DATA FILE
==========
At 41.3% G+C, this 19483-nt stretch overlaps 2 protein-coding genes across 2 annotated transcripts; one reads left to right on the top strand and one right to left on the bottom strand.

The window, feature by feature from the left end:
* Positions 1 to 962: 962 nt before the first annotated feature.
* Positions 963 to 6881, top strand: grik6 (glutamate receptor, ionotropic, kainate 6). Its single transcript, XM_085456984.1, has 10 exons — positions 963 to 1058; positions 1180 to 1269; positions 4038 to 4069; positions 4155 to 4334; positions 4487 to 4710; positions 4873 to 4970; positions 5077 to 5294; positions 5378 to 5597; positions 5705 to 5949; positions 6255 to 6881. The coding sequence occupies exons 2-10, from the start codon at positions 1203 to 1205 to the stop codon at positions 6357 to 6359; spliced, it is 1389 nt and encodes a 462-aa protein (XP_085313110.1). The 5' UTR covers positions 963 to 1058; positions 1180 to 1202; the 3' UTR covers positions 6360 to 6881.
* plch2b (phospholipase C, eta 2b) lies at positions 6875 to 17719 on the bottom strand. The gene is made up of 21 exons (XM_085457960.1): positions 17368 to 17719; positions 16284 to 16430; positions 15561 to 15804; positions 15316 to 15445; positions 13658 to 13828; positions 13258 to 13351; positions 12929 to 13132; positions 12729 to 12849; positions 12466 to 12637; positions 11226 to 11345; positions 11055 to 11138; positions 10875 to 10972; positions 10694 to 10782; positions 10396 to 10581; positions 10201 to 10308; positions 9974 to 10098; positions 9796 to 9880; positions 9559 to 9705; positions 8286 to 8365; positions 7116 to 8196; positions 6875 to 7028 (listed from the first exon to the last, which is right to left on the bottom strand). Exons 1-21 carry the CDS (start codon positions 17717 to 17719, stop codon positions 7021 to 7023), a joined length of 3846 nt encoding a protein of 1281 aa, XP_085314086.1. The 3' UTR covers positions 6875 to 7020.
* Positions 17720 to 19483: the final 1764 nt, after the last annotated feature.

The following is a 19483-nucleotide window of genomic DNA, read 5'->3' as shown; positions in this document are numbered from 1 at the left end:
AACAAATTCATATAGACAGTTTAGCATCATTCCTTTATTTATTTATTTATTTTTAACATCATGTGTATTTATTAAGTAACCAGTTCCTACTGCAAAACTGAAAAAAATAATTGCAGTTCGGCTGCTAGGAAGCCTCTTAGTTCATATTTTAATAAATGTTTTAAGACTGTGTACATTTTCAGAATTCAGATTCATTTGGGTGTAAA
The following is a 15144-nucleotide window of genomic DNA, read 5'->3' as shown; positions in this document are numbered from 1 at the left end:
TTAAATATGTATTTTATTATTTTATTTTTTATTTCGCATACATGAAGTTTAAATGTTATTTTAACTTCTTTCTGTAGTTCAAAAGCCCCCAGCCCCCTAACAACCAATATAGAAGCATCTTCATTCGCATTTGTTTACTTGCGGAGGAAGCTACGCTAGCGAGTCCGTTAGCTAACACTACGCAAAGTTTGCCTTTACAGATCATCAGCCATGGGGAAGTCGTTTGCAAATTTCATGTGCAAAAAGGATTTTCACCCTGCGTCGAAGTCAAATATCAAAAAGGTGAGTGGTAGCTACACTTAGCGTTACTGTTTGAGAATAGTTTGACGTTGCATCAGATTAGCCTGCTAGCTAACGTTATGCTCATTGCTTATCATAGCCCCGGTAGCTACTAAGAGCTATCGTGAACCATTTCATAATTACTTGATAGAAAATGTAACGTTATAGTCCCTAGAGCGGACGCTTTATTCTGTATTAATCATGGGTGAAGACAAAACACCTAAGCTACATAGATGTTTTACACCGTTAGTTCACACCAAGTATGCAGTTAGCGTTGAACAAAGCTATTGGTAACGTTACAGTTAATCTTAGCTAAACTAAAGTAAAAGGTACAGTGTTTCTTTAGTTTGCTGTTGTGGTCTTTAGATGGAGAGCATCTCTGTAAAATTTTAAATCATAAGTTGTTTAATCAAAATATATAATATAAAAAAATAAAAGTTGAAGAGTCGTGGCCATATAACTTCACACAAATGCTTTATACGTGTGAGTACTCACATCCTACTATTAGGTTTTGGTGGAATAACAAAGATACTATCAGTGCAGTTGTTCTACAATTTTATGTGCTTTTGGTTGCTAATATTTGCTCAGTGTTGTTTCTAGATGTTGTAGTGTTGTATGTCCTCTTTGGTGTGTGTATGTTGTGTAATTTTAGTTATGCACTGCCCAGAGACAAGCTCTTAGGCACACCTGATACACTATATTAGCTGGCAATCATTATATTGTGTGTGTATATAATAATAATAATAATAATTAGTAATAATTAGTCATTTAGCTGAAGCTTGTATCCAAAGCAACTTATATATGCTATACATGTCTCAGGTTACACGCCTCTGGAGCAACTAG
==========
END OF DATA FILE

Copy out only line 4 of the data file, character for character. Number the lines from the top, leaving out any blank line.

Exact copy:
* Positions 963 to 6881, top strand: grik6 (glutamate receptor, ionotropic, kainate 6). Its single transcript, XM_085456984.1, has 10 exons — positions 963 to 1058; positions 1180 to 1269; positions 4038 to 4069; positions 4155 to 4334; positions 4487 to 4710; positions 4873 to 4970; positions 5077 to 5294; positions 5378 to 5597; positions 5705 to 5949; positions 6255 to 6881. The coding sequence occupies exons 2-10, from the start codon at positions 1203 to 1205 to the stop codon at positions 6357 to 6359; spliced, it is 1389 nt and encodes a 462-aa protein (XP_085313110.1). The 5' UTR covers positions 963 to 1058; positions 1180 to 1202; the 3' UTR covers positions 6360 to 6881.